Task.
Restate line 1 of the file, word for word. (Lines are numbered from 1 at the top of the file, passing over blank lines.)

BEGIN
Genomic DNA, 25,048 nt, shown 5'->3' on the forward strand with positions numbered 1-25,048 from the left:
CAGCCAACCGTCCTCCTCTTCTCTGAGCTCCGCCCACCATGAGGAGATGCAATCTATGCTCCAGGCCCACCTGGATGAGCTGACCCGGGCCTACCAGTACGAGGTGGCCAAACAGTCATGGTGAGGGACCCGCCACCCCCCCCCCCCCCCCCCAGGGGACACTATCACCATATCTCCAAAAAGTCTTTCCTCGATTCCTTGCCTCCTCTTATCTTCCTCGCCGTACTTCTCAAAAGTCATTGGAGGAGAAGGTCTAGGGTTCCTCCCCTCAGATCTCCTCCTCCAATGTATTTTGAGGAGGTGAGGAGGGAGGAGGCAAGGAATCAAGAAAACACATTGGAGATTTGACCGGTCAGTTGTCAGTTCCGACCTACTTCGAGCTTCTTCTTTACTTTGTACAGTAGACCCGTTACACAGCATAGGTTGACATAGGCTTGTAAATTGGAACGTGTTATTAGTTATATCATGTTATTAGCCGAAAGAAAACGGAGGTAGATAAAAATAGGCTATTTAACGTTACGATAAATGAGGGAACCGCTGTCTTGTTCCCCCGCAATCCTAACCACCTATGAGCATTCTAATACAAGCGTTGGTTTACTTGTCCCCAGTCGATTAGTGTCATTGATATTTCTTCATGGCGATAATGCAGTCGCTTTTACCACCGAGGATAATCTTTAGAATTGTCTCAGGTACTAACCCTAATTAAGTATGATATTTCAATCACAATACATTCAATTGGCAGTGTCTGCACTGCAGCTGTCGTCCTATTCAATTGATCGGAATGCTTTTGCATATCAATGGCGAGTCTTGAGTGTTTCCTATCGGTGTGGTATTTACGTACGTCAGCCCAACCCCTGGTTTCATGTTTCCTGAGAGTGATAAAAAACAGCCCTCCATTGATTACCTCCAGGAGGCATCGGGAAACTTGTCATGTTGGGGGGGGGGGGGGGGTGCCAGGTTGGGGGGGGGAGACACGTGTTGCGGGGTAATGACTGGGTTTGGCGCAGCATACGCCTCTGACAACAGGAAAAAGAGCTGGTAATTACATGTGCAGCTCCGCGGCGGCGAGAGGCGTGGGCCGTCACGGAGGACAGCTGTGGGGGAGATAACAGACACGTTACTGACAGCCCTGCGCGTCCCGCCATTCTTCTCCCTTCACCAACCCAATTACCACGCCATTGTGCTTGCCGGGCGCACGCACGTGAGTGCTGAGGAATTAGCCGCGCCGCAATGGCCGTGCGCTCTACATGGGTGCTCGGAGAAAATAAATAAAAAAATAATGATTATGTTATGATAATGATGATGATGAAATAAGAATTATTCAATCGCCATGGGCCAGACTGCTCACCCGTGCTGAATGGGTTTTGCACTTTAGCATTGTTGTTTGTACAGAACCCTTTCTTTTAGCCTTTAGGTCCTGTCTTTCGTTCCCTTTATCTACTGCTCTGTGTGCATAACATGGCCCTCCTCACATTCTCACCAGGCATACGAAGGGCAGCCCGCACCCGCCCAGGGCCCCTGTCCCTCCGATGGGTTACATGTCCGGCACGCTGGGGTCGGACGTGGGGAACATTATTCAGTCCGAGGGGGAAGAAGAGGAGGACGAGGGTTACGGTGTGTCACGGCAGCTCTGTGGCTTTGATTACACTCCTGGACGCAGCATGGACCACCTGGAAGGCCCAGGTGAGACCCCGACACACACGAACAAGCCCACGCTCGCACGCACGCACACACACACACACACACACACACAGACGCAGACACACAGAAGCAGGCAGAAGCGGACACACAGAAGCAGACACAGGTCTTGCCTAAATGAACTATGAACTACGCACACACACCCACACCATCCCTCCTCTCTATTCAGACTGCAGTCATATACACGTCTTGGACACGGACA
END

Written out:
Genomic DNA, 25,048 nt, shown 5'->3' on the forward strand with positions numbered 1-25,048 from the left: